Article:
I Hate Myself, But In A Good Way
I hate myself sometimes–my face, my body, or even my hair when it won’t go quite exactly how I want it to go.
Since I was 13 years old, my weight has remained fairly constant, but my height has changed by around a foot. In a span of a few years, I went from awkward overweight child to awkward underweight teenager. I’m only now just at a healthy weight for someone of my size, and it only took me seven freaking years!
Since I’ve experienced being both overweight and underweight, I sympathise with the arguments for each. I’m often asked which was worse, which I considered the worst to deal with.
The honest answer? When I was “just right.” That perfect moment of equilibrium, when my height and weight were in perfect harmony? That sucked, ironically enough.
Being either side of the “right” weight meant I had a goal to aim towards, some target I was aiming for that would grant me a sense of accomplishment when I reached it. Because when I was unhappy with how I looked, I was damn well motivated to do something about it.
But when I was just the right weight? Well, that was hemlock for my motivation.
When I was overweight, I was around 5′ 4″ and weighed 10 stone (or 60 kilos, for you non-Brits). This put me on the cusp of being obese. For around six months, every meal I ate consisted of junk food, but no one in my family or circle of friends commented on this. Despite seeing me literally killing my insides with junk food, no one batted an eyelid.
Of course, my family’s silence was more than made up for by the bullies at school. Their insults made me turn to food more. It wasn’t until I tried running at a school sports day that I realised that even though the bullies were Class-A dicks, they had a point: I wasn’t healthy.
I vowed to change my diet and lifestyle. Lucky for me, this change coincided with a massive growth spurt, and the weight loss came naturally as I grew.
However, as I got to over six feet, I became painfully thin and underweight. The same clothes I’d worn whilst overweight were now in my wardrobe, too big for me to actually wear. I took instead to burying myself in baggy long-sleeved tops all year round. Touching or looking at my body quickly became something I wasn’t comfortable with.
Strangely, no one commented directly on my being underweight–not even the bullies. What were once direct insults about my weight that forced me to act were now snide jabs at how I couldn’t lift my arms, which simply made me feel worse. Being a brooding teenager, my self-confidence took a huge hit, of course. It came to the point where I wasn’t comfortable leaving my house without layers of clothing to make me seem bigger. It didn’t work, but that didn’t stop me trying.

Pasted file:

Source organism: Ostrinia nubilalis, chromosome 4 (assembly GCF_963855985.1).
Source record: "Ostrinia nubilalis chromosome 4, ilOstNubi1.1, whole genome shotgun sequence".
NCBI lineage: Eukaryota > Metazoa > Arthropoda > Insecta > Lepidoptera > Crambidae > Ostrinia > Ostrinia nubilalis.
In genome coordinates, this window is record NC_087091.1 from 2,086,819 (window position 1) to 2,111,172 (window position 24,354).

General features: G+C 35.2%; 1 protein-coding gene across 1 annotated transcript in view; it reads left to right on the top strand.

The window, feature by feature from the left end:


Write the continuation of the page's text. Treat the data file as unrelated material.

It took another long hard look in the mirror to decide that I needed to sort myself out and get my weight to a healthy level.
Ironically, when I did finally reach the literal embodiment of the Goldilocks adventure, I became complacent. Why would I do anything to improve myself? I was already fine. So, I stopped exercising, and my health suffered as a result. I wasn’t being spurned on by my jeans feeling looser or flexing in a mirror when I thought no one was looking. I just stopped, becoming lazy and unmotivated in the process.
So, I had to find a new source of motivation. And that source was a simple shift in attitude, something as simple as always remembering my self-hate.
After almost a decade of being on both sides of the weight spectrum, I realized that focusing on what I hated about myself actually motivated me to do something about it, far more than a vague New Year’s resolution, or a bet with myself after a heavy meal.
Now, going to the gym isn’t about hating that I just ate cake. It’s about hating the fact I’m angry with myself for eating cake. When I work out, it’s not about getting rid of those love handles or totally working on my abs. It’s about wanting to get rid of that niggling feeling in my head that tells me I don’t look great, but at the same time, always needing that nagging feeling to be there.
That’s the part of myself I don’t like now–the part of me that doesn’t like me.
And I have to be honest, it feels great.
But not so great that I stop hating myself.